You've got to be kidding. Spiritual renewal from this crowd? And their economic promises--increased military spending, balanced budget amendment, sweeping tax cuts, etc.--won't wash. It doesn't take a rocket scientist to figure out why. Just look at the guys who are leading the way:
Al D'Amato (R-N.Y.)
Chair, Senate Banking, Housing, and Urban Affairs. Arguably the most corrupt politician in America. Linked to a stupefying number of shady deals, from HUD scandals (multimillion-dollar contracts went to campaign contributors) to mail fraud (his brother lobbied the Navy for a contract using Al's Senate stationery). Reputed to be the power behind new New York Gov. George Pataki's throne. Known for his bloodthirsty inquisition into Whitewater.
Orrin Hatch (R-Utah)
Chair, Senate Judiciary. A Mormon lay minister with a reputation for politeness; nonetheless, called Democrats the "party of homosexuals." Against: busing, abortion rights, affirmative action. For: school prayer, balanced budget amendment. Investigated in 1993 for trying to help business associate get loan from BCCI (defended bank to Senate in same year; no conviction). Skewered Anita Hill during Clarence Thomas hearings.
Bob Dole (R-Kan.)
Senate Majority Leader. A.k.a. Mr. Gridlock: blocked Clinton's jobs bill, the campaign finance overhaul bill, lifting ban on gays in the military, and national health care. Led the charge to demand a special prosecutor for Whitewater, yet only a year earlier, under Bush, filibustered to kill the special prosecutor law. One of the meanest monkeys on Clinton's back, but more moderate than Newt. With 1996's presidential race looming, his every move will likely double as campaign strategy.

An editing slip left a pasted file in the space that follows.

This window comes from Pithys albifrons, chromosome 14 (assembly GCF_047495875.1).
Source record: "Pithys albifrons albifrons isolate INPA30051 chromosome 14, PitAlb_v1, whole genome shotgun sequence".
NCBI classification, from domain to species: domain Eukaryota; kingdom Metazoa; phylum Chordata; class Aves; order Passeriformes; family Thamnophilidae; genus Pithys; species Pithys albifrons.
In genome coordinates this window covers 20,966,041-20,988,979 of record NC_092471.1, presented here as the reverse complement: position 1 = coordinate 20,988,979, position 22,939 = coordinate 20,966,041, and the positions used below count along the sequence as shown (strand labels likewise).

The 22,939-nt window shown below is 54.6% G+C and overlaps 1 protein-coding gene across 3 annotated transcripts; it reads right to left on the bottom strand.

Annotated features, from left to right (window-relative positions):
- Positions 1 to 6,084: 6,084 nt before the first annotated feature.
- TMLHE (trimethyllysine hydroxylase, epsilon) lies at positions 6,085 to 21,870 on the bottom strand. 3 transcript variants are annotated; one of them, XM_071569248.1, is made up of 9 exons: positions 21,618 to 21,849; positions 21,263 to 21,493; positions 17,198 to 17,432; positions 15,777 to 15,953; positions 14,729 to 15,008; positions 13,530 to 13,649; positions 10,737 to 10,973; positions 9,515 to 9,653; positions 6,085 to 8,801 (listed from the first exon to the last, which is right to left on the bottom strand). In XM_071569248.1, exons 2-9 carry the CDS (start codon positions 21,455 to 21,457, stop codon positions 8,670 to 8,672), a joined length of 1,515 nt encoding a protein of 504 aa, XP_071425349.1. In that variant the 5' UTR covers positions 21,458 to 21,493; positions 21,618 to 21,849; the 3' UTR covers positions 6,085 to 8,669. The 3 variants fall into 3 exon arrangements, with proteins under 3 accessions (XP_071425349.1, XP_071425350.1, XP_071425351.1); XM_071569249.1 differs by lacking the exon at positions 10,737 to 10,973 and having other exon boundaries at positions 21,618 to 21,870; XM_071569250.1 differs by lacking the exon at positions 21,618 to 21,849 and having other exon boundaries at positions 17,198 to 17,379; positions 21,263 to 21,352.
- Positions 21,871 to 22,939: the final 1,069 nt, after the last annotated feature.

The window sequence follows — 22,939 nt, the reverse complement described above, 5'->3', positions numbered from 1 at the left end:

Bob Packwood (R-Ore.)
Chair, Senate Finance. Except for being accused of pawing, groping, and smooching 23 women between 1969 and 1990, basically a moderate guy. The GOP forgave him for his trespasses (and for making them read his sordid diaries) because he helped squash Clinton's health care plan.
Dick Armey (R-Texas)
House Majority Leader. Ph.D. in economics; renowned for confrontational, partisan style. Referred to Clinton as "your president" when talking to House Democrats. Called the Clinton health plan "a Dr. Kevorkian prescription" and helped kill it. Fought to limit public funding of the arts. Voted against the Family Leave Act, deficit reduction, the stimulus plan, cutting military spending, a 7-day waiting period for handguns, and middle-class tax cuts.
Jesse Helms (R-N.C.)
Chair, Senate Foreign Relations. Championed racial segregation for much of his 22-year public career; opposes busing, Martin Luther King Jr. Day, AIDS funding, and abortion. After trailing a black challenger in 1990, switched to a racial campaign using "quota" scare ads--and won. Best known for opposition to NEA funding for controversial artists--notably Robert Mapplethorpe. Typically proposes legislation more to embarrass the opposition than to pass effective laws.
Newt Gingrich (R-Ga.)
Speaker of the House. Routinely violates moral codes he espouses. Two years after winning on a "family values" platform, dictated divorce terms as his wife lay in the hospital recuperating from a cancer operation. Involved in shady book deal even as he ousted then-Speaker Jim Wright for same. Called Clinton the "enemy of normal Americans," and threatened to shut down the presidency with a slew of ethics investigations. Oh, but wants to abolish House Ethics Committee.
Bill Archer (R-Texas)
Chair, House Ways and Means. One of the most conservative voters in Congress. As head of the committee responsible for the nation's tax laws, he wants to get rid of the federal income tax and cut the capital gains tax on the wealthy. His post also positions him to scuttle sweeping health care reform. "Universal coverage is a myth," Archer says. "It's a code word for socialized medicine, and I will not embrace socialized medicine."